But with that said, I’m not knocking gun ownership for preppers or any other sane adult non-criminals. Second Amendment, yeah!
Shouldn’t everyone own a firearm?
I would prefer that people convicted of violent crimes, whether or not they used a gun in said crimes, be disallowed from owning any firearm whatever. Same with folks relying on anti-psychotics and similar to prevent them from harming themselves and others. But non-violent, law-abiding people who want to defend themselves, their families and their homes from that first crowd, farmers who need to bust the groundhogs undermining their outbuildings, and legal hunters, why not? Nothing “deplorable” about that 🙂
Non violent? Violent people are the reason you sleep soundly at night.
Eh shall not infringe is clear. Serve your time and your citizenship should be restored.
i was convicted of the crime of posession of a pistol prior to 5 years from discharge of sentance. all crimes before that were non violent, but that crime is considered a VIOLENT CRIME. mere posession, no threats or intemidat aion required.
remember something is illegle only when you get caught. having your car windows tinted too dark is a crime, but only when a LEO uses a meter to measure the tint.
im an x ranger /green beret that takes lithium due to 6 years in combat why don’t you come take my guns
Lithium isn’t an antipsychotic! Neither is Panax or Prozac, if anyone here is taking either because of extreme anxiety about the future of our country. If they are, who can blame them?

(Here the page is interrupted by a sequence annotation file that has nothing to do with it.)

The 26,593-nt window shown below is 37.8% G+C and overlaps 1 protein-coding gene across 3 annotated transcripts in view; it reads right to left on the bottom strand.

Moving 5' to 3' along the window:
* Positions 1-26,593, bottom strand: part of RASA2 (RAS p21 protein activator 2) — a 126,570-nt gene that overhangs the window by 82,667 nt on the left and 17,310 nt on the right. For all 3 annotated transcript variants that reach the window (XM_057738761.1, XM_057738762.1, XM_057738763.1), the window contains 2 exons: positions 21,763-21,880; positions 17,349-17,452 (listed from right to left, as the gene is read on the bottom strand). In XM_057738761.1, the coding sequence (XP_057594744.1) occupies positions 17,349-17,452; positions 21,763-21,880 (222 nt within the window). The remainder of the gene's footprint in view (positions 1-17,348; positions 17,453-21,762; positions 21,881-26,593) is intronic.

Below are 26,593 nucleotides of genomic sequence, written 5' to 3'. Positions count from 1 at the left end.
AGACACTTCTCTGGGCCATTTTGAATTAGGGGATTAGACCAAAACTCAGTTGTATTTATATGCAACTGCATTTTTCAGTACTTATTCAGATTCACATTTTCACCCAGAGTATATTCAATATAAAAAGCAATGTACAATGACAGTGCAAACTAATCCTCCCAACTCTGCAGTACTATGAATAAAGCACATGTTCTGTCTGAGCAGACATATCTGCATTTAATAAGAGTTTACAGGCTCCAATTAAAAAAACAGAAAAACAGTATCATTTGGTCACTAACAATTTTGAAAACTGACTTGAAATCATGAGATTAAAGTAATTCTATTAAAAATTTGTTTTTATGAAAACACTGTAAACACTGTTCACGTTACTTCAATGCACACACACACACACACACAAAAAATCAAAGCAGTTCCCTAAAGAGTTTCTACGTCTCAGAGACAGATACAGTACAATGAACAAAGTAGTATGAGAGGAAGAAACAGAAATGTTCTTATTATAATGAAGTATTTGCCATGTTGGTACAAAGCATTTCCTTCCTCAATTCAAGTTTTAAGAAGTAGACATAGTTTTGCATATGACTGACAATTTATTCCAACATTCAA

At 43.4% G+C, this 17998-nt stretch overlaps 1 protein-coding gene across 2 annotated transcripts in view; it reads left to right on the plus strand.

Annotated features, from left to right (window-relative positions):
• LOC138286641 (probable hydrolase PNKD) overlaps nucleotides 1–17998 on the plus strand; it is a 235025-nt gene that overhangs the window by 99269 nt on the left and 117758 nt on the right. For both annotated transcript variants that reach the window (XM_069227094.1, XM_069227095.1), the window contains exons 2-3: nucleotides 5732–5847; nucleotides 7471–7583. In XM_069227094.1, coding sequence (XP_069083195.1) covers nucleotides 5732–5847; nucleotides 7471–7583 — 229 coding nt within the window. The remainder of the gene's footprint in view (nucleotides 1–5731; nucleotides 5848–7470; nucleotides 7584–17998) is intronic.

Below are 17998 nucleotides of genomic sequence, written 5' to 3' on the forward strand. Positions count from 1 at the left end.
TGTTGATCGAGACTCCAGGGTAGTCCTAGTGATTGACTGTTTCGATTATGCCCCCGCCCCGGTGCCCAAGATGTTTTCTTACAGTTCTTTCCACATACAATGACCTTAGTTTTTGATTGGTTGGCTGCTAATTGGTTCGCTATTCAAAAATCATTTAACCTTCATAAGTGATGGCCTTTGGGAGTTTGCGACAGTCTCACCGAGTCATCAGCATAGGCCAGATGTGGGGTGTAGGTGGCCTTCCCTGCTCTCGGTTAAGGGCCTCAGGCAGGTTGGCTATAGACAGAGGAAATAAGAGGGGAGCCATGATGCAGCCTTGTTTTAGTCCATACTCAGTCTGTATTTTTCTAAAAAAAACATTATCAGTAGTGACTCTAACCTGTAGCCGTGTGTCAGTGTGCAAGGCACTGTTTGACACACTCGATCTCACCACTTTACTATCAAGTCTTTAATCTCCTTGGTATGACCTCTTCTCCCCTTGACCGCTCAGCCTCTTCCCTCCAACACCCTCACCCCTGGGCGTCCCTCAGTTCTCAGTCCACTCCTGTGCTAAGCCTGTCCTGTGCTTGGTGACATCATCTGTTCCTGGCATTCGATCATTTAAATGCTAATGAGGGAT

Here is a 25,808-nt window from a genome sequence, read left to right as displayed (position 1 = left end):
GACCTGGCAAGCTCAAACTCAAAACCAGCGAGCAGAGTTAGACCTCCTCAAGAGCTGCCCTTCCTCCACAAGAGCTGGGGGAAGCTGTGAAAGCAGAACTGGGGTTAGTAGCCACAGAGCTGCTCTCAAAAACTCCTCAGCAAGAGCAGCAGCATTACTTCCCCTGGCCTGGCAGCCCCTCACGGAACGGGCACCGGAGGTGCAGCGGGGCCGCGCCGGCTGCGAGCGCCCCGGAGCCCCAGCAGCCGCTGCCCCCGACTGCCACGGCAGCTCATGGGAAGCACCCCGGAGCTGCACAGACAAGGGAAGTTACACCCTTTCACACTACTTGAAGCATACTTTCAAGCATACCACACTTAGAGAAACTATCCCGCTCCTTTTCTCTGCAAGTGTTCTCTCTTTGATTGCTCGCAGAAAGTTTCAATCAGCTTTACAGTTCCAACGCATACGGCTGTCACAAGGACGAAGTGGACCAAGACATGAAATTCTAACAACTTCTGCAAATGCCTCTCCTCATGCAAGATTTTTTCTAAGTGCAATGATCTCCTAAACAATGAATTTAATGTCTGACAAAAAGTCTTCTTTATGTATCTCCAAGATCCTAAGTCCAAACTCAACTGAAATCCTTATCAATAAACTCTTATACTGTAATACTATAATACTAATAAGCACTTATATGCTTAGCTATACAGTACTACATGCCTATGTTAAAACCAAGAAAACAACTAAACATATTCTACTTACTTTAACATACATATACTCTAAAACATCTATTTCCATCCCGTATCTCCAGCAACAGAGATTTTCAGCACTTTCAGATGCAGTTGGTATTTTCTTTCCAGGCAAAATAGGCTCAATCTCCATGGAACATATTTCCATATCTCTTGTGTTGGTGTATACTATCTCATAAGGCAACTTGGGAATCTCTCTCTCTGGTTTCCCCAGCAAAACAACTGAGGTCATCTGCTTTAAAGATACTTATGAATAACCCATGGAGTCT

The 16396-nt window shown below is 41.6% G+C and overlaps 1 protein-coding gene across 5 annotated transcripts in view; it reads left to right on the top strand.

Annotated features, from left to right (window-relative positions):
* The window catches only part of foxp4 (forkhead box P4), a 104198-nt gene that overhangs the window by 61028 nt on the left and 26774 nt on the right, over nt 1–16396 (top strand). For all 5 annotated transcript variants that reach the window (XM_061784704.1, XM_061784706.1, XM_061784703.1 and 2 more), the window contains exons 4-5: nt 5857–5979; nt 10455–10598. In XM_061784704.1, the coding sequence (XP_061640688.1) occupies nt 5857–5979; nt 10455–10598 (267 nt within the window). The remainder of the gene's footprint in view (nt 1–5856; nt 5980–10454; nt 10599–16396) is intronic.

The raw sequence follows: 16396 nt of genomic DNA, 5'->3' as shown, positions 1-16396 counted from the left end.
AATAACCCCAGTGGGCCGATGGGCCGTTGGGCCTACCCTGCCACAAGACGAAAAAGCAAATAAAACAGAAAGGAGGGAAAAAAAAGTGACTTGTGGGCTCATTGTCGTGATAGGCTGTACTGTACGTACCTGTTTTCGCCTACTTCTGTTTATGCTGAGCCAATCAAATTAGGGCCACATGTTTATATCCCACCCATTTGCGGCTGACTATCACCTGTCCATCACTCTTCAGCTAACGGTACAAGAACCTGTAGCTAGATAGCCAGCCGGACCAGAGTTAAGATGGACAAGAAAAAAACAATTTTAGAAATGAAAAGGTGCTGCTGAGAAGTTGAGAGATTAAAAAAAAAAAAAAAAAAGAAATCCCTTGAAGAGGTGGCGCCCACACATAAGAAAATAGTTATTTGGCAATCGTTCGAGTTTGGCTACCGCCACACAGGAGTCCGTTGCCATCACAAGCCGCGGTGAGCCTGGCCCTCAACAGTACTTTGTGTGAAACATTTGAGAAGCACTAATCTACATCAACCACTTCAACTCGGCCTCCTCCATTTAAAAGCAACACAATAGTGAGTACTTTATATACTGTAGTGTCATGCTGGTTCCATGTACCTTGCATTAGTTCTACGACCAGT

You and your guns are safe, at least from me…and if I see anyone trying to break into your place, I’ll bag ’em with an arrow before you have to shoot ’em 🙂
(Might take me a few tries, though. I’m not that good…yet.)
The amount of special forces in prepping is always a fun time
The NRA is going to take guns away from you that’s for sure.
So if I sleep on a street in Chicago I will sleep safe because of all the violent people walking the streets?
I have yet to read the 2nd Amendment and find “except”, “unless” or any similar words after the word “infringed” in “SHALL NOT be infringed”.
Clue me in where any of “the people” are excluded.
I double wrap cardboard cartridge storage boxes with plastic wrap, making sure to use big enough pieces that all ends are well overlapped. I use clear shipping tape to secure the plastic, again making sure that there are no openings where moisture can get in under the plastic. Then the plastic wrapped box is placed in metal cartridge boxes. and the boxes marked with the type of ammo and the date stored.